May 21, 2021
Report on recent US international tax developments – 21 May 2021
The United States (US) Senate Finance Committee on 18 May held a hearing on “Funding and Financing Options to Bolster American Infrastructure.” The hearing served to highlight the major differences between Democrats and Republicans both as to the scope and how to pay for an infrastructure package. Finance Committee Chairman Ron Wyden repeated the Democratic position that the cost should be paid for by corporate tax increases and that corporations should pay their “fair share” for use of the nation’s infrastructure. Ranking Member Mike Crapo – a member of the group of Republican Senators seeking an infrastructure compromise with President Joe Biden – said: “Consideration of offsetting the cost of infrastructure with a corporate tax rate increase or increases in international taxes, especially coming out of the largest negative shock to the economy on record, is counterproductive and a non-starter on my side of the aisle,” and Congress should consider user fees.
Treasury Secretary Janet Yellen this week also re-upped the Administration’s call for corporate tax hikes to pay for infrastructure, saying, “We believe the corporate sector can contribute to this effort by bearing its fair share … At the same time, we want to eliminate incentives that reward corporations for moving their operations overseas and shifting profits to low-tax countries.”
US Treasury officials and members of the Steering Group of the Organisation for Economic Co-operation and Development (OECD) Base Erosion and Profit Shifting (BEPS) Inclusive Framework met for two days this week in Washington DC, during which the US Government proposed that the global corporate minimum tax rate (Pillar Two) should be at least 15%. According to a Treasury read out of the meetings, Treasury underscored that the 15% rate was a floor and that “discussions should continue to be ambitious and push that rate higher.” Treasury officials were “heartened” by the positive reception they received at the meeting regarding their global minimum tax proposal.
According to Treasury, it is “imperative to work multilaterally to end the pressures of corporate tax competition and corporate tax base erosion.” The “race to the bottom” in regard to corporate tax rates has undermined the ability of the US and other countries to raise the necessary revenue for critical investments, the Treasury statement read. Treasury contends that a global corporate minimum tax would “ensure the global economy thrives based on a more level playing field in the taxation of multinational corporations,” resulting in greater innovation, growth and prosperity.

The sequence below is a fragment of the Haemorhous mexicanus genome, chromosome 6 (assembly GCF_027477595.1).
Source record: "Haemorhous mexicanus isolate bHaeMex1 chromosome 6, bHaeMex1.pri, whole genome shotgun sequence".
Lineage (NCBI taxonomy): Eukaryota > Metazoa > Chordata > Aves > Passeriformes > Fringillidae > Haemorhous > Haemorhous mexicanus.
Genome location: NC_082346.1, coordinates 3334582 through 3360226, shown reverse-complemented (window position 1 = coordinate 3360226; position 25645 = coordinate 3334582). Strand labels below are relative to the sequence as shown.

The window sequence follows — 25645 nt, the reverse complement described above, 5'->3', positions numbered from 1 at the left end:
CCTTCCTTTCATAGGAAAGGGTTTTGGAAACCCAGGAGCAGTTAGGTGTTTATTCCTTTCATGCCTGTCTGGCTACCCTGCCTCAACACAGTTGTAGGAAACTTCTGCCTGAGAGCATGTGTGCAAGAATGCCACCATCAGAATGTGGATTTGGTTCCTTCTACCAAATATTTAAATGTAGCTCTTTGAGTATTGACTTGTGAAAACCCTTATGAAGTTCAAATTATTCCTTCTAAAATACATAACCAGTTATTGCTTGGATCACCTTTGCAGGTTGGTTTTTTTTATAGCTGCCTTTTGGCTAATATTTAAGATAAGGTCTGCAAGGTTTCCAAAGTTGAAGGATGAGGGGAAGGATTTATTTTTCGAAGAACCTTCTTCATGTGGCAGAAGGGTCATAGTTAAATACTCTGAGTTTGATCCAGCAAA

Speaking at a recent American Bar Association Section of Taxation virtual meeting, an Internal Revenue Service (IRS) official discussed issues with regard to the application of the derivative benefits test post-Brexit. Some US tax treaties include a derivative benefits test in the Limitation on Benefits (LOB) Article, which evaluates, in part, whether the owners of the treaty claimant may be considered an equivalent beneficiary. Following Brexit, as the United Kingdom (UK) is no longer part of the European Union, UK companies may no longer qualify for equivalent beneficiary status. The panel discussed ways to address the issue and the IRS official noted that from Treasury's perspective and [that of] IRS, other concerned countries are encouraged to contact Treasury about modernizing their LOB provisions. “It is probably the more cumbersome of the options, but from our perspective, it's probably the most structurally sound and viable long-term solution,” he said.
The panel also discussed requesting competent authority relief on a case-by-case basis in these circumstances, noting that the approach may be time-consuming and there is no guarantee that the IRS will grant the taxpayer’s request. Another possibility discussed was whether the US could enter into a bilateral competent authority agreement; the panel noted that this approach would test Treasury’s authority to overrule the text of a ratified tax treaty and also could have certain political implications.
The Conference of the Parties to the OECD Multilateral Instrument (MLI) recently approved an opinion that provides guidance on the interpretation and implementation of the MLI. The OECD reports that the MLI now currently covers 95 jurisdictions and has been ratified by 65 jurisdictions. The published opinions of the Conference of the Parties to the MLI are also available.
For additional information with respect to this Alert, please contact the following:
Ernst & Young LLP (United States), International Tax and Transaction Services, Washington, DC